One of my favorite crafting/sewing/knitting blogs to look at is
Besides the pretty images and plethora of talent displayed on Alli’s blog, what really caught my attention was the OPB sew-a-long projects that she hosts. She picks one pattern to sew, and gathers people from all around the world to join in her sewing a new project in the time span of a few weeks. Currently, they are on their third week of sewing the Burdastyle Marie Skirt, but because I just got my sewing machine back from the shop and I don’t know how to sew pleats or zippers (yet) I decided to opt out of this project and maybe join the next time around. So as I was perusing through the Burdastyle website, I found a simple reversible apron that was first made at a sewing club in Australia (the one place I have no been and want to go SOO badly). So, I figured I’d take on the daunting task of learning how to sew something on my own (with just a pattern and directions in hand and no one to guide me). Well first of all, a little plug for Burdastyle, it’s basically a sewing website where people upload their patterns and projects. There are a number of FREE projects and some that cost money, but either way you will need to set up an account. And this apron I made happened to be a lovely free project! So first, I had to log in and click “Get It” and it places this apron into your “Shopping Cart” and then you are able to download the printable pattern.
The pattern consisted of 10 sheets of paper ( plus an instruction page). I taped them together and cut out two pieces, one for the apron and one for the pocket.
To make a reversible apron, you would cut out two pieces of (coordinating) fabrics per pattern. Note, that for the apron pattern, you will need to foldover your fabric on the straight side so that when you unfold it, it will be symmetrical and it makes for an easier cut! I actually decided to not do a reversible apron for this one, for time’s sake, but it’s a great idea!
Then cut out two pieces of fabric for your pockets. Again, I just cut out one piece since I didn’t make this a reversible apron.
First you will need to sew the top edge of your pocket. Then carefully pin the pocket to the center of the apron and sew the sides and bottoms of the pocket to the apron. Also, if you would like to create two pocket compartments, make sure to sew a line down the middle of the pocket as well.
And then finally you will need to pin the side ribbons/straps to the apron (and make sure the ribbon goes inside the two fabrics so that when you turn it out, the ribbon will be on the outside). Then you will sew along the sides and bottom of the apron. Leave an opening at the very top of the apron so you can flip it inside out from there.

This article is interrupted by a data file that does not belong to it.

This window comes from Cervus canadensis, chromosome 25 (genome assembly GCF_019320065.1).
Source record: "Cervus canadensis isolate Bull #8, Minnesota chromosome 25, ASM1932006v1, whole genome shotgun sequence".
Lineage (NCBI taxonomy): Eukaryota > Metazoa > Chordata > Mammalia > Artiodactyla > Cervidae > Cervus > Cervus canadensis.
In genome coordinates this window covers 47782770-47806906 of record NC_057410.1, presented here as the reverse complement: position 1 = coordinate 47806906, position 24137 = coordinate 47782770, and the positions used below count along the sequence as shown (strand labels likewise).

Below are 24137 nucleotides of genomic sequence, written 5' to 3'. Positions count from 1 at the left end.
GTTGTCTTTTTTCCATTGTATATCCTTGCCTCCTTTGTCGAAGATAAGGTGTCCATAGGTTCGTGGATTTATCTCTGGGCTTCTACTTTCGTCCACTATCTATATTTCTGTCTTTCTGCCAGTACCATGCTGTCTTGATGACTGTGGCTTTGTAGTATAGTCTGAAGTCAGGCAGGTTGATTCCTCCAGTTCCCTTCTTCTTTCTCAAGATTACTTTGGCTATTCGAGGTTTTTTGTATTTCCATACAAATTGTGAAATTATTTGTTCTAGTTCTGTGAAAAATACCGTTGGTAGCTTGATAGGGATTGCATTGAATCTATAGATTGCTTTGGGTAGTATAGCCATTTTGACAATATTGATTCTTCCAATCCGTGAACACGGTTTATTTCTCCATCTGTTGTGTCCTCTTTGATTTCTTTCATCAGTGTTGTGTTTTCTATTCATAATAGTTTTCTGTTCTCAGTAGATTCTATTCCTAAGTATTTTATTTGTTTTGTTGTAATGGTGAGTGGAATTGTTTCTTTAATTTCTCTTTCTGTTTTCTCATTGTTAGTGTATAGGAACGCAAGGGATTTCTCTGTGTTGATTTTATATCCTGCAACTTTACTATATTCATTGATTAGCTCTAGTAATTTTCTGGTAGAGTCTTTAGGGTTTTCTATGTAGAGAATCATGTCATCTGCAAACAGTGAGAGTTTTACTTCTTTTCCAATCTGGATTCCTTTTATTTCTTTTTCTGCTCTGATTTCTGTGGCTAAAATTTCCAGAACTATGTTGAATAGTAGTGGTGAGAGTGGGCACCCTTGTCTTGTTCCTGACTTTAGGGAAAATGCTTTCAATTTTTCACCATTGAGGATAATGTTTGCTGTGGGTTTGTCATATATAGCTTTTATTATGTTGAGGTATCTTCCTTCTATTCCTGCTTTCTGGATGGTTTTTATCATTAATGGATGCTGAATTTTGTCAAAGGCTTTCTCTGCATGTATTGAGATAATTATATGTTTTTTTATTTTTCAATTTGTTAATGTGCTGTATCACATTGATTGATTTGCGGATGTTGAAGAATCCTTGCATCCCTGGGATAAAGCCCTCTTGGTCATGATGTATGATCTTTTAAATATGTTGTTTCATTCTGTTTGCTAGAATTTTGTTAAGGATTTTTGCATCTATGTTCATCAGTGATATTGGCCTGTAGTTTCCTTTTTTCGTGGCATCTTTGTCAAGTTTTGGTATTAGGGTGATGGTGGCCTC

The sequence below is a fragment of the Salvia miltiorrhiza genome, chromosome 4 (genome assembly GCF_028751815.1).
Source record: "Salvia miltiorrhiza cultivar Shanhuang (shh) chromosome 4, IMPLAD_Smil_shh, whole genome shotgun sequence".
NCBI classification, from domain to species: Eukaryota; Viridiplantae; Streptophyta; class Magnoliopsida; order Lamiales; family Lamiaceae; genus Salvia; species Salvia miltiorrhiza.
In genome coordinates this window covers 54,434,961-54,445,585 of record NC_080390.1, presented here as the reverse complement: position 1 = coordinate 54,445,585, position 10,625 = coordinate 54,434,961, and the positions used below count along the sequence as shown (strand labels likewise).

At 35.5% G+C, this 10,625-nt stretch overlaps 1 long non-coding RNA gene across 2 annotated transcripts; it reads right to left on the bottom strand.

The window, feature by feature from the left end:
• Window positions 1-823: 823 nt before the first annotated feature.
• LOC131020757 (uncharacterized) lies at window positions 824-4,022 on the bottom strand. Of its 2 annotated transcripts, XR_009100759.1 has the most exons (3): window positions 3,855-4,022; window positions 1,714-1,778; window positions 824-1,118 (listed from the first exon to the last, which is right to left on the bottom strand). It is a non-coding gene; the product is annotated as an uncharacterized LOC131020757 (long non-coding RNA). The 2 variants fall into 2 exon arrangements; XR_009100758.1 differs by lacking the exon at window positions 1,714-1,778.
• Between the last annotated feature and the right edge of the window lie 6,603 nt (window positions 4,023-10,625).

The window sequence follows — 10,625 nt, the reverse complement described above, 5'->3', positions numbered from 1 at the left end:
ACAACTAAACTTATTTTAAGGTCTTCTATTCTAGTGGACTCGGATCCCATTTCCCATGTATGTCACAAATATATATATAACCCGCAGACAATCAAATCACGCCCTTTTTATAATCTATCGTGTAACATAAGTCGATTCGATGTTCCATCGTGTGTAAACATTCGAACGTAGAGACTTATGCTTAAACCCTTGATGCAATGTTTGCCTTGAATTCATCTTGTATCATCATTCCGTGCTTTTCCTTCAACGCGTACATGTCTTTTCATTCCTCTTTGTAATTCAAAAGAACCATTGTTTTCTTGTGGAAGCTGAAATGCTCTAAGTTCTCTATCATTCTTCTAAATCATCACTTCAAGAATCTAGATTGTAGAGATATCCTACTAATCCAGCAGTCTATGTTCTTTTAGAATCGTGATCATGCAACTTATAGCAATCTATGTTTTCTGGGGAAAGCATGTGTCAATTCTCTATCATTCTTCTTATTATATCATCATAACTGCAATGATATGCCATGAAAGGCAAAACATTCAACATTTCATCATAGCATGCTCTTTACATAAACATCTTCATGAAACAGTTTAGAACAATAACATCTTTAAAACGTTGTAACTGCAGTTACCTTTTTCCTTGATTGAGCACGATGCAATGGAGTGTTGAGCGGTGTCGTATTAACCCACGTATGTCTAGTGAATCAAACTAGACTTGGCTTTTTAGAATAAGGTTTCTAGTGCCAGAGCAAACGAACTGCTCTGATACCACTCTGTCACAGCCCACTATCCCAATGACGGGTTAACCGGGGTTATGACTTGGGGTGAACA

The last step would be to pin the top ribbon to the top of the apron and stitch close the top of the apron + topstitch the sides and bottom of the apron to give it a cleaner, more professional look. And of course, take some photos of your finished product! 🙂
And then have a photo shoot with it too.
Whew, that was one heck of a project. I must admit, I did spend the better half of my Saturday night making this apron, but it’s only b/c I am super picky about having straight lines and centered pockets. Well, and I did take some breaks for food, water, catching up on blogs and TV. When I make this apron again I’m thinking it will only take about 2 hours from start to finish? That’s not too bad. That means I could crank out 8 in a day (considering 8 hours of sleep). Friends, don’t be alarmed if you receive one of these as a present one of these days. 🙂 Anyways, I actually packaged this apron up and sent it along to my future sister-in-law as a Bridal Shower present, since I am not able to attend her party. I hope she can make great use out of it and I really hope it doesn’t fall apart after only a few uses, heh.
Here are a few sewing tips I’ve learned along the way.
1) When cutting fabrics from templates or fabrics on top of each other, make sure to pin pin pin! Make sure you pin every few inches if possible and definitely the corners.
2) Make sure to always backstitch at the beginning AND end of each thread. This ensures that your thread is sturdy and will not come loose.
3) Always reinforce your stitches in areas where there may be a lot of pressure on the fabric, such as the top ribbon for this apron or straps for purses.
4) Have an ironing board handy for making those seams smoother.
5) And I said it above and I’ll say it again, topstitching (no matter how tedious it may seem) really adds a nice professional touch to most projects!
Lastly, I’d like to thank my MIL for introducing me to the world of sewing, Jieun for inspiring me to sew an apron so I could give it to you, Alli from One Pearl Button for introducing me to Burdastyle (I promise I will be joining one of your OPB sew-a-long projects soon), Amy Butler for making this beautiful fabric, and to the lovely lady who created the pattern for this apron in an easy to follow format and shared it. 🙂